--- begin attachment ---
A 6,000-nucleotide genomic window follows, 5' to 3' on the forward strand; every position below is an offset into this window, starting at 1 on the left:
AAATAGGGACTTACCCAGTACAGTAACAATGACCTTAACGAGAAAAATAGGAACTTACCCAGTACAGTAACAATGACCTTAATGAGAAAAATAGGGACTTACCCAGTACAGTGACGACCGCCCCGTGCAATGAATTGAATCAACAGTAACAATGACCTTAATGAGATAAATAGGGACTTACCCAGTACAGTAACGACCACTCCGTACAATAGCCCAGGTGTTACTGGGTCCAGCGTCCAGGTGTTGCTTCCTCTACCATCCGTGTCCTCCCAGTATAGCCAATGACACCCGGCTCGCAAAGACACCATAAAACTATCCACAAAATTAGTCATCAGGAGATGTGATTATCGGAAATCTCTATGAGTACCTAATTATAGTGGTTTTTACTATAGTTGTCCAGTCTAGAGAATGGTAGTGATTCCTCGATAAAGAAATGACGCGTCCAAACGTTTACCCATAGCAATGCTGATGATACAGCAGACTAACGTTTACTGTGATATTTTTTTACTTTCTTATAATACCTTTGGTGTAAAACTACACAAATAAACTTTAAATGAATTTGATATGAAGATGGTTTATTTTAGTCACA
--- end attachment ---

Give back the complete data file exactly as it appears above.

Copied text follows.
A 6,000-nucleotide genomic window follows, 5' to 3' on the forward strand; every position below is an offset into this window, starting at 1 on the left:
AAATAGGGACTTACCCAGTACAGTAACAATGACCTTAACGAGAAAAATAGGAACTTACCCAGTACAGTAACAATGACCTTAATGAGAAAAATAGGGACTTACCCAGTACAGTGACGACCGCCCCGTGCAATGAATTGAATCAACAGTAACAATGACCTTAATGAGATAAATAGGGACTTACCCAGTACAGTAACGACCACTCCGTACAATAGCCCAGGTGTTACTGGGTCCAGCGTCCAGGTGTTGCTTCCTCTACCATCCGTGTCCTCCCAGTATAGCCAATGACACCCGGCTCGCAAAGACACCATAAAACTATCCACAAAATTAGTCATCAGGAGATGTGATTATCGGAAATCTCTATGAGTACCTAATTATAGTGGTTTTTACTATAGTTGTCCAGTCTAGAGAATGGTAGTGATTCCTCGATAAAGAAATGACGCGTCCAAACGTTTACCCATAGCAATGCTGATGATACAGCAGACTAACGTTTACTGTGATATTTTTTTACTTTCTTATAATACCTTTGGTGTAAAACTACACAAATAAACTTTAAATGAATTTGATATGAAGATGGTTTATTTTAGTCACA